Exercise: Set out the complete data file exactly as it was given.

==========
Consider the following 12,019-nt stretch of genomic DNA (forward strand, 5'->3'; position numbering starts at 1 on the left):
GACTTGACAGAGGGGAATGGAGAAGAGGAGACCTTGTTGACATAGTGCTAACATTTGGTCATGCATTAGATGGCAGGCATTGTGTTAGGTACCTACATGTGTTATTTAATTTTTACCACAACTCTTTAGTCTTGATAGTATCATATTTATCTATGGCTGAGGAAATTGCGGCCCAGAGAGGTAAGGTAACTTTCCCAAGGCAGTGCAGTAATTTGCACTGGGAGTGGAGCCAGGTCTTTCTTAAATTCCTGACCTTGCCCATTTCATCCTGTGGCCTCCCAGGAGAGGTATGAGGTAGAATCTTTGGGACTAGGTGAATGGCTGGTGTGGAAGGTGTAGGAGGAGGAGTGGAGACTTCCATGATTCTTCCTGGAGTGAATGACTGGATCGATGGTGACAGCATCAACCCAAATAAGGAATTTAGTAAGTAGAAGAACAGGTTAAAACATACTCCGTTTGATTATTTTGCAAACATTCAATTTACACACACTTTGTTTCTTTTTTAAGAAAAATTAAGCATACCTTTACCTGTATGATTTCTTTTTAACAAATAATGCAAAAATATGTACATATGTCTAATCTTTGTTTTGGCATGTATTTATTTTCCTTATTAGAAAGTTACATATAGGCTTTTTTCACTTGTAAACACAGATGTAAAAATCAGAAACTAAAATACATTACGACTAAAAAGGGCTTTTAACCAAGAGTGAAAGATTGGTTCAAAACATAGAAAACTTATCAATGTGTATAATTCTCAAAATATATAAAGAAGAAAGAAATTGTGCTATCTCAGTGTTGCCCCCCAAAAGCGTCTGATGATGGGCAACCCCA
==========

Consider the following 12,019-nt stretch of genomic DNA (forward strand, 5'->3'; position numbering starts at 1 on the left):
GACTTGACAGAGGGGAATGGAGAAGAGGAGACCTTGTTGACATAGTGCTAACATTTGGTCATGCATTAGATGGCAGGCATTGTGTTAGGTACCTACATGTGTTATTTAATTTTTACCACAACTCTTTAGTCTTGATAGTATCATATTTATCTATGGCTGAGGAAATTGCGGCCCAGAGAGGTAAGGTAACTTTCCCAAGGCAGTGCAGTAATTTGCACTGGGAGTGGAGCCAGGTCTTTCTTAAATTCCTGACCTTGCCCATTTCATCCTGTGGCCTCCCAGGAGAGGTATGAGGTAGAATCTTTGGGACTAGGTGAATGGCTGGTGTGGAAGGTGTAGGAGGAGGAGTGGAGACTTCCATGATTCTTCCTGGAGTGAATGACTGGATCGATGGTGACAGCATCAACCCAAATAAGGAATTTAGTAAGTAGAAGAACAGGTTAAAACATACTCCGTTTGATTATTTTGCAAACATTCAATTTACACACACTTTGTTTCTTTTTTAAGAAAAATTAAGCATACCTTTACCTGTATGATTTCTTTTTAACAAATAATGCAAAAATATGTACATATGTCTAATCTTTGTTTTGGCATGTATTTATTTTCCTTATTAGAAAGTTACATATAGGCTTTTTTCACTTGTAAACACAGATGTAAAAATCAGAAACTAAAATACATTACGACTAAAAAGGGCTTTTAACCAAGAGTGAAAGATTGGTTCAAAACATAGAAAACTTATCAATGTGTATAATTCTCAAAATATATAAAGAAGAAAGAAATTGTGCTATCTCAGTGTTGCCCCCCAAAAGCGTCTGATGATGGGCAACCCCA